Wefood, located in Copenhagen, Denmark, was the world’s first store to sell surplus foods, which extend the “best before” date but are still safe to consume. This also includes items with incorrect labels or damaged packaging but not fresh things like milk and yogurt. All are sold for a 30-50% discounted price.
The grocery store operates under the non-profit organization DanChurchAid, whose mission is to fight poverty and provide relief for the poorest. Approximately 700,000 tons of food end up in the trash yearly, with two-thirds coming from various parts of the food industry, according to the Danish Veterinary and Food Administration.Why It’s Newsworthy: Denmark’s goal is to cut food waste in half by 2030, aligning with the United Nation’s goal for 50% global reduction. Approximately 110,000 tons of residual waste was generated in Copenhagen alone in 2019, according to Copenhagen Circular.
However, Wefood saved 420 tons of food waste in the past year, store manager Claus Wedel said.
Approximately 200-300 customers shop daily, according to Wedel. One customer, Eva Hall, visits about twice a month when she’s in the area. She held two loaves of bread, debating whether to buy the more sustainable option with fewer slices or less sustainable bread with more, a dilemma she often confronts.
Hall likes to shop at Wefood because of the food waste reduction and sustainability mission. She dislikes food with additives, including sugar, salt and fat, and she can often find what she’s looking for at Wefood.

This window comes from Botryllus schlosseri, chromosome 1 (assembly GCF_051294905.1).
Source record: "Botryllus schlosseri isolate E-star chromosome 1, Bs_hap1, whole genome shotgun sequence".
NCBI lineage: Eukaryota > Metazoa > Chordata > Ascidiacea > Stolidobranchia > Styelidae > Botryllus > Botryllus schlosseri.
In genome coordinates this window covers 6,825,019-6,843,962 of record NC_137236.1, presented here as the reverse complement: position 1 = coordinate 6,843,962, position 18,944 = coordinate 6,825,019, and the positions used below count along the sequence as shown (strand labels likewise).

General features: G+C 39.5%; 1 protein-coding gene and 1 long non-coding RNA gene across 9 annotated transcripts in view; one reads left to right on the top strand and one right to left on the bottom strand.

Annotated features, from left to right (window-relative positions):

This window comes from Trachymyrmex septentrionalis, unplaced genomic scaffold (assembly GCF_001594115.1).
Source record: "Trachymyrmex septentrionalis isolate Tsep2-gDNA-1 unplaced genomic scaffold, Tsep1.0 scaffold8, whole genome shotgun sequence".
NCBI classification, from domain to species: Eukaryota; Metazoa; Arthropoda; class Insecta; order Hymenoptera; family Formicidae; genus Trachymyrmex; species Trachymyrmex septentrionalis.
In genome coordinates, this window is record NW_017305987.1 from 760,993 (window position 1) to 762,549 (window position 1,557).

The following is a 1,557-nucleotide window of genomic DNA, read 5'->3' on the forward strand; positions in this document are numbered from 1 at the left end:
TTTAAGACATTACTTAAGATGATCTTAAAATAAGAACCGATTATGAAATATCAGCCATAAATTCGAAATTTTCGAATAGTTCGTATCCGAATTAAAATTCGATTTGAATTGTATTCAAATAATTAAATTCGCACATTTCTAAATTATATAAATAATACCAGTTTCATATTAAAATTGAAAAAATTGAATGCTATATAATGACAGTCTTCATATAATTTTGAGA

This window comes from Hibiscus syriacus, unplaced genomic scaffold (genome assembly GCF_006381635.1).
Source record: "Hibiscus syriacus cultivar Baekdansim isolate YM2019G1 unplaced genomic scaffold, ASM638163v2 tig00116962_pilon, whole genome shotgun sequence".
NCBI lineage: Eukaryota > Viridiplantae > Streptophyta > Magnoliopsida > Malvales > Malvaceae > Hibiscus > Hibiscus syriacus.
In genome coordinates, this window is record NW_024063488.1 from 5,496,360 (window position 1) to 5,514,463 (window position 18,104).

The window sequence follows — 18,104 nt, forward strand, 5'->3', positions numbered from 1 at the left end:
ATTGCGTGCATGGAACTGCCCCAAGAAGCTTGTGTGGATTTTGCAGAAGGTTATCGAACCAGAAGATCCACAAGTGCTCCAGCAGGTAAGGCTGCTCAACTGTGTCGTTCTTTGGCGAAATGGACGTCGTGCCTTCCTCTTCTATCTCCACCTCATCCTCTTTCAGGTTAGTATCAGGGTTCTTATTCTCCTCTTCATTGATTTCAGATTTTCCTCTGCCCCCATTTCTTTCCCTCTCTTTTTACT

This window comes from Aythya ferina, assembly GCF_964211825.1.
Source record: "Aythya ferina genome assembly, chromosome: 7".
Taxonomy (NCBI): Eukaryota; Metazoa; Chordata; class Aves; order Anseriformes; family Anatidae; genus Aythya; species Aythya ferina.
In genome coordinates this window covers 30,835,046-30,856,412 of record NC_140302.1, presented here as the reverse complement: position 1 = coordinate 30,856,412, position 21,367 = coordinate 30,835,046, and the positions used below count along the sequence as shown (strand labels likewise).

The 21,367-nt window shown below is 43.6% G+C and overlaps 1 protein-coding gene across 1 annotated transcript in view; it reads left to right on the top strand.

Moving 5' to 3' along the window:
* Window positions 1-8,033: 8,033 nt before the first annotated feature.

“I’m a war child, and we never threw food out,” Hall said. “I practice that all my life in my home and my children, they do the same, and my grandchildren do the same. So we just never throw things that could be reused.”
Typically, Hall’s meals include oats and dried fruit in the mornings or throwing meals together from leftovers later in the day. She frequently cooks at home because she doesn’t believe in wasting the food that she owns.
“I mean, this is nonsense going on as wasting and throwing everything out. You buy it one day and then it’s three months later, it’s thrown out and so on. It’s absolutely nonsense,” Hall said.
This Wefood location also offers a small clothing section in the back of the store. Wedel said some of the other locations have a bigger clothing area for customers to peruse.
All funds from sales are sent to various developing nations to “combat famine in impoverished countries,” according to the DanChurchAid website. All workers are volunteers, which results in irregular hours if there is a shortage of volunteers. Sometimes, the store has to close for the second half of the day if nobody signed up to work, Wedel said.
Still, Hall also mentioned she enjoys shopping at Wefood because the people are nice and it supplies some of her needs. She would like to see more variety in the future, but she supports the anti-waste movement that the store reinforces.
“I mean, you can do everything you want if you just take two minutes more,” Hall said. “It’s just as quick to put it away as throw it out. That’s my attitude anyway.”
Wedel thinks Wefood is important because the store helps people suffering from poverty. He said tourists should visit in the future because there’s nice volunteers and the shopping helps reduce food waste at a cheap cost.
Libby Hobbs is a junior majoring in journalism.
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